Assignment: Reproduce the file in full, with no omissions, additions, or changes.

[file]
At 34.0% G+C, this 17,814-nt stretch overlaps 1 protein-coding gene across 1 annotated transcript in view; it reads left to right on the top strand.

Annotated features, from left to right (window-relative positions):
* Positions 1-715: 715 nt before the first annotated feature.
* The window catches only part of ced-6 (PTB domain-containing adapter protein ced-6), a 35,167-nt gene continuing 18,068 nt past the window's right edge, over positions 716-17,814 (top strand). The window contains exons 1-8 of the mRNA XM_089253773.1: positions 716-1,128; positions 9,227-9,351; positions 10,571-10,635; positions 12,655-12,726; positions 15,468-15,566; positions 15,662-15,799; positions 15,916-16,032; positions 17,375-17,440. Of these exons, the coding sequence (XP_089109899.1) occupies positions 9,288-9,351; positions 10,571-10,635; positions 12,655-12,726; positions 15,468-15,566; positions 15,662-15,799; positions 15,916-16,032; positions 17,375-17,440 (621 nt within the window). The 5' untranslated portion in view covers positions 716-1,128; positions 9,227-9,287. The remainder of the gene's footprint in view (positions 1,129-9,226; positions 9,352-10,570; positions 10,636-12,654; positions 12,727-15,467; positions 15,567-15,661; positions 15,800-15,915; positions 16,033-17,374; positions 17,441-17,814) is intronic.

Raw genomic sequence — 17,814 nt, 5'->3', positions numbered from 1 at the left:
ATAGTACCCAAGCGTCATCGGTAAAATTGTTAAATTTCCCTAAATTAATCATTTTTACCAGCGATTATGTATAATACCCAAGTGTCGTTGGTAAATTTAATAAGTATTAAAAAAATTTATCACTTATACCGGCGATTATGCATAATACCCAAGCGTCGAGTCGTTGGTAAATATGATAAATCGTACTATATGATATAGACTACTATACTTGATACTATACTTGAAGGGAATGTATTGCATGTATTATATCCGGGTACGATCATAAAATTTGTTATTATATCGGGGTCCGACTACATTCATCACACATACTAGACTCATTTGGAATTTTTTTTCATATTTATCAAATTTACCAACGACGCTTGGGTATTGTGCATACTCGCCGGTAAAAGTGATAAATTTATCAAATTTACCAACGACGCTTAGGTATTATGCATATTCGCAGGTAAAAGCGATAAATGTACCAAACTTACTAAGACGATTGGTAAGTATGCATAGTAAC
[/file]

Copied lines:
At 34.0% G+C, this 17,814-nt stretch overlaps 1 protein-coding gene across 1 annotated transcript in view; it reads left to right on the top strand.

Annotated features, from left to right (window-relative positions):
* Positions 1-715: 715 nt before the first annotated feature.
* The window catches only part of ced-6 (PTB domain-containing adapter protein ced-6), a 35,167-nt gene continuing 18,068 nt past the window's right edge, over positions 716-17,814 (top strand). The window contains exons 1-8 of the mRNA XM_089253773.1: positions 716-1,128; positions 9,227-9,351; positions 10,571-10,635; positions 12,655-12,726; positions 15,468-15,566; positions 15,662-15,799; positions 15,916-16,032; positions 17,375-17,440. Of these exons, the coding sequence (XP_089109899.1) occupies positions 9,288-9,351; positions 10,571-10,635; positions 12,655-12,726; positions 15,468-15,566; positions 15,662-15,799; positions 15,916-16,032; positions 17,375-17,440 (621 nt within the window). The 5' untranslated portion in view covers positions 716-1,128; positions 9,227-9,287. The remainder of the gene's footprint in view (positions 1,129-9,226; positions 9,352-10,570; positions 10,636-12,654; positions 12,727-15,467; positions 15,567-15,661; positions 15,800-15,915; positions 16,033-17,374; positions 17,441-17,814) is intronic.

Raw genomic sequence — 17,814 nt, 5'->3', positions numbered from 1 at the left:
ATAGTACCCAAGCGTCATCGGTAAAATTGTTAAATTTCCCTAAATTAATCATTTTTACCAGCGATTATGTATAATACCCAAGTGTCGTTGGTAAATTTAATAAGTATTAAAAAAATTTATCACTTATACCGGCGATTATGCATAATACCCAAGCGTCGAGTCGTTGGTAAATATGATAAATCGTACTATATGATATAGACTACTATACTTGATACTATACTTGAAGGGAATGTATTGCATGTATTATATCCGGGTACGATCATAAAATTTGTTATTATATCGGGGTCCGACTACATTCATCACACATACTAGACTCATTTGGAATTTTTTTTCATATTTATCAAATTTACCAACGACGCTTGGGTATTGTGCATACTCGCCGGTAAAAGTGATAAATTTATCAAATTTACCAACGACGCTTAGGTATTATGCATATTCGCAGGTAAAAGCGATAAATGTACCAAACTTACTAAGACGATTGGTAAGTATGCATAGTAAC